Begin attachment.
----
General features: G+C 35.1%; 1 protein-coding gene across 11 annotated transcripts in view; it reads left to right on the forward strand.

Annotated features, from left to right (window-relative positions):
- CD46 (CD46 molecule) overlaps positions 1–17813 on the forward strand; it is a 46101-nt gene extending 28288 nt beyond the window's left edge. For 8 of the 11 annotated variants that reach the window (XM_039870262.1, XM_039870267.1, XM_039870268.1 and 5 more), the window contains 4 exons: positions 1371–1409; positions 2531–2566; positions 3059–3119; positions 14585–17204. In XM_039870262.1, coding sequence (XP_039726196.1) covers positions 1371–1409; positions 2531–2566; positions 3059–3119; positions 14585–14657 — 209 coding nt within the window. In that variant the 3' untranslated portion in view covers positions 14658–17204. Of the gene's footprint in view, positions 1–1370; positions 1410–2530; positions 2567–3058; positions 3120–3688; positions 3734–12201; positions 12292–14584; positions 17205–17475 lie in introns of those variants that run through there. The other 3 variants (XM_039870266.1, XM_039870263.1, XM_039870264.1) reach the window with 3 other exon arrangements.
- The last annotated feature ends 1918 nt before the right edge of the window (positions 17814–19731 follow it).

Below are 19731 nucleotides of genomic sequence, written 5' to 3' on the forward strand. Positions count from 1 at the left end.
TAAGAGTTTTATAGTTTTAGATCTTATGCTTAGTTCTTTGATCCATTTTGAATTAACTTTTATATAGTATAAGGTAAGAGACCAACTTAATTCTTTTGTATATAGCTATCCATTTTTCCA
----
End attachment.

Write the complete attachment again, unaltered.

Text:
General features: G+C 35.1%; 1 protein-coding gene across 11 annotated transcripts in view; it reads left to right on the forward strand.

Annotated features, from left to right (window-relative positions):
- CD46 (CD46 molecule) overlaps positions 1–17813 on the forward strand; it is a 46101-nt gene extending 28288 nt beyond the window's left edge. For 8 of the 11 annotated variants that reach the window (XM_039870262.1, XM_039870267.1, XM_039870268.1 and 5 more), the window contains 4 exons: positions 1371–1409; positions 2531–2566; positions 3059–3119; positions 14585–17204. In XM_039870262.1, coding sequence (XP_039726196.1) covers positions 1371–1409; positions 2531–2566; positions 3059–3119; positions 14585–14657 — 209 coding nt within the window. In that variant the 3' untranslated portion in view covers positions 14658–17204. Of the gene's footprint in view, positions 1–1370; positions 1410–2530; positions 2567–3058; positions 3120–3688; positions 3734–12201; positions 12292–14584; positions 17205–17475 lie in introns of those variants that run through there. The other 3 variants (XM_039870266.1, XM_039870263.1, XM_039870264.1) reach the window with 3 other exon arrangements.
- The last annotated feature ends 1918 nt before the right edge of the window (positions 17814–19731 follow it).

Below are 19731 nucleotides of genomic sequence, written 5' to 3' on the forward strand. Positions count from 1 at the left end.
TAAGAGTTTTATAGTTTTAGATCTTATGCTTAGTTCTTTGATCCATTTTGAATTAACTTTTATATAGTATAAGGTAAGAGACCAACTTAATTCTTTTGTATATAGCTATCCATTTTTCCA